So… I signed up for a Spartan Race (learn more at www.spartanrace.com). I have 2 months to go.
I have begun to ramp up the volume of my usual HIT workouts, which I believe is the best way train for anything, and have begun running and testing some movements like burpees, box jumps and tire flips. I continue to eat SCD. So far I’m having a lot of fun and feeling very motivated. Nothing like a date to put it on the line to get you going!
Further updates to come on my training and progress. Until then, it’s time to #STFU (Spartan The F- Up!)
Month 2 on the slow carb diet (SCD) experiment is now in the books (here is my post after the first month). I lost an additional 6.8 pounds of bodyfat in February, bringing the total to 21.4 pounds.
I have made no changes in exercise or supplements (I’m not taking any), so all results continue to be from diet alone. It’s also been a fairly busy month at work for me, including travel, dinners, TV appearances, cocktail parties, etc. And I continue to progress as long as I stick to the program.
Fat loss is a relative thing. 20 pounds is a lot to some, not so much to others. For me 20 pounds means I dropped a pants size, my suits are much looser, I feel much better throughout the day and there is a very visible difference in my appearance. These pics are about a month apart:
Here is a typical day of eating:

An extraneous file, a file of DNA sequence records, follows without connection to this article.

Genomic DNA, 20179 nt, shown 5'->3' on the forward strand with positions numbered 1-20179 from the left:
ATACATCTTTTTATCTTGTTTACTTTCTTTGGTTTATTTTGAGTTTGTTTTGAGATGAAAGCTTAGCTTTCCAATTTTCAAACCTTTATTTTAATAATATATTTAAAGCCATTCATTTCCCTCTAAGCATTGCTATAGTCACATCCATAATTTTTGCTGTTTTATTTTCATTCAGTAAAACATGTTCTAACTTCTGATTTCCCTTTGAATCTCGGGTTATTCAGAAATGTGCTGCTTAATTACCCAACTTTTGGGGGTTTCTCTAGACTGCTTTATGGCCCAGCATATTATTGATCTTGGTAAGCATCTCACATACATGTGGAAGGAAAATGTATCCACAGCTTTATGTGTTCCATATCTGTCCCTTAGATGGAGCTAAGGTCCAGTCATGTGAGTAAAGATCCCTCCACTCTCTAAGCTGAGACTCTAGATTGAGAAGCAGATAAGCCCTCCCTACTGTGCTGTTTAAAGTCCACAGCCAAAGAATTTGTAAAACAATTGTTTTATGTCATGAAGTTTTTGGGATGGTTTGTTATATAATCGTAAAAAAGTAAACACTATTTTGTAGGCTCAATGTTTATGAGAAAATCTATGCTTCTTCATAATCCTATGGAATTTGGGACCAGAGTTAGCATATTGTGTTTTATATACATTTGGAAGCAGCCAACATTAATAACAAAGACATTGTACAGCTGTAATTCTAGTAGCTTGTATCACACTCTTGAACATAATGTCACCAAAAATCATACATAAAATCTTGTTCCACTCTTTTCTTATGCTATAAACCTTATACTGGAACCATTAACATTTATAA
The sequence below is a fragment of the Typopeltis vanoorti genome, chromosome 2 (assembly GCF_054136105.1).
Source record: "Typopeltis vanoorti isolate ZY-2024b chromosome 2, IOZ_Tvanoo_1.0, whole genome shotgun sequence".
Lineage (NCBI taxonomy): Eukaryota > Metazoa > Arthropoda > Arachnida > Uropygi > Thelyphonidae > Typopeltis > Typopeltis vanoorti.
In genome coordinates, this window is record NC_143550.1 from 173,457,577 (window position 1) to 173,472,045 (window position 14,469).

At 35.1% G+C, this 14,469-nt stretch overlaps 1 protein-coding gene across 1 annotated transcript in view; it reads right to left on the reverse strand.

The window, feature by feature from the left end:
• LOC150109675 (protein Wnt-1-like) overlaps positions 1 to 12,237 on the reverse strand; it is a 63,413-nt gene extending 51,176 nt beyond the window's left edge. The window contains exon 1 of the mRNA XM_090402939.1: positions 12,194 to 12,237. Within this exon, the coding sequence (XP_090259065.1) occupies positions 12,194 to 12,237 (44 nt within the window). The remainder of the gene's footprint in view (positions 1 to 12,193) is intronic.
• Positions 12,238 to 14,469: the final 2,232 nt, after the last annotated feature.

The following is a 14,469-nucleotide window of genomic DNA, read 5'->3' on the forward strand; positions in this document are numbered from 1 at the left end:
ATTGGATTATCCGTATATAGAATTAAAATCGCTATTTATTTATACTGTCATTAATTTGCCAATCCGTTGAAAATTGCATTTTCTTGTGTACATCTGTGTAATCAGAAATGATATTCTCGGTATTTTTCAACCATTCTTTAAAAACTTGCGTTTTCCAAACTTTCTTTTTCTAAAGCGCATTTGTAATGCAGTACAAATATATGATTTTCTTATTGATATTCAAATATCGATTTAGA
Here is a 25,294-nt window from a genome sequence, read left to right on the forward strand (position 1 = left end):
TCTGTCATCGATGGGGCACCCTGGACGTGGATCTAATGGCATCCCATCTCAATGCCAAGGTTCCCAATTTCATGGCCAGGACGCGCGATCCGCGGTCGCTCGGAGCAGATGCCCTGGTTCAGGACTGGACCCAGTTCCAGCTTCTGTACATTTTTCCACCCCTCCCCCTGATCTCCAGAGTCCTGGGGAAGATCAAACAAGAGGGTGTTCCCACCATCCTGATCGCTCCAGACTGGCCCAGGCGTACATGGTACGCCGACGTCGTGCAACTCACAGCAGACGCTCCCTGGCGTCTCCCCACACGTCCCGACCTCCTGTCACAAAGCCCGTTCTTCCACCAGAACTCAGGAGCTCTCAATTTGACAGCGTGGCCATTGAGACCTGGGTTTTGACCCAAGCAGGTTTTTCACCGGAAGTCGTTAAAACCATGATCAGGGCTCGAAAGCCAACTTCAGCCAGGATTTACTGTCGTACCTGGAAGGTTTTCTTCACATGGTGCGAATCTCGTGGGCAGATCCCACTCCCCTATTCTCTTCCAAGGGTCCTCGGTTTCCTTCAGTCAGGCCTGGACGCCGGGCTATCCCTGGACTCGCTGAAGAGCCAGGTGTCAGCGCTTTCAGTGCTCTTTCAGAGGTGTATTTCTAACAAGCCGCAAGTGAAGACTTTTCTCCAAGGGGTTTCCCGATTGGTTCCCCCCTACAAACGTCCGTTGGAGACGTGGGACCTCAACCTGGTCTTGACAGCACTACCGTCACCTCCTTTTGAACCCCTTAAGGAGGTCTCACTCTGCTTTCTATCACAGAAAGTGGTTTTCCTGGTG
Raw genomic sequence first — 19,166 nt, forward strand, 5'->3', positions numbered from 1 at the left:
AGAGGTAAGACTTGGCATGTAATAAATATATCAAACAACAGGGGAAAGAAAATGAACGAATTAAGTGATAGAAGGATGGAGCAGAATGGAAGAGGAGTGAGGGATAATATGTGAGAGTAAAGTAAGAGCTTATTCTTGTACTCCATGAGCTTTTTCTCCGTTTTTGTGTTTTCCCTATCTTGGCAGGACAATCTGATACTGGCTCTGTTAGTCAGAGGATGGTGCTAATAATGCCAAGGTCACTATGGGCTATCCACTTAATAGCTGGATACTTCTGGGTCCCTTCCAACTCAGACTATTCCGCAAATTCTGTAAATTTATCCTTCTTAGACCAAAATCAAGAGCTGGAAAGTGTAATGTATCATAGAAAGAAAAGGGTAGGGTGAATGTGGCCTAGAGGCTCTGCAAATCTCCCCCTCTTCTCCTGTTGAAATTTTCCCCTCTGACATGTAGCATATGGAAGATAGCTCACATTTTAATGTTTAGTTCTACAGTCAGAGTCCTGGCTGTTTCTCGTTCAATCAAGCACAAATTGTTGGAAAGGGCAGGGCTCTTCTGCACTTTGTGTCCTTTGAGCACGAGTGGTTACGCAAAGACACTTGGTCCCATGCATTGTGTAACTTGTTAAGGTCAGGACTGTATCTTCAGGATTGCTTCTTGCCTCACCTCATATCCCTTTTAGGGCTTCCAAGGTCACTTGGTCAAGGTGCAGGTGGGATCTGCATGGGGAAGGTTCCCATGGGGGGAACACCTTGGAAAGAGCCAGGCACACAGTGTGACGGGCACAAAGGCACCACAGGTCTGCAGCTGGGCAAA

Meal 1: 20g whey protein in water, coffee
Meal 2: Egg white, spinach, tomato and feta scramble (from a place near my office)
Meal 3: Burrito Bowl from Chipotle (chicken, black beans, vegetables, salsa, guacamole… no rice, no cheese)
Meal 4: Some kind of protein (steak, fish or chicken) and vegetable (easy to stick to if you are eating out)
I’ll drink espresso, black coffee and water throughout the day, have a coke zero at lunch and a glass or two of red wine at dinner at least a few times a week.
That’s it. Cheat days are Saturday and they seem to have no ill effect (other than making me sick and not want to look at non-SCD food for another week).
Generally I’m able to get 2 workouts a week in, one being focused on conditioning (lately it has been Tabata intervals on the Air Dyne) and core stability, the other a high-intensity strength workout where I use hammer strength and nautilus machines at a very slow repetition speed to muscular failure. Both of them are very intense but require little time.
There are three key reasons for why this has worked so well:
I still have some bodyfat to lose, but since the program continues to work I am not going to change anything (although I am tempted to in an effort to get there faster. But I know that there’s a good chance I will screw something up such as overtrain and lost muscle, so I am able to resist). When/if I do plateau, it will be easy to modify things.
Lots of travel next month, so it will be interesting to see what happens!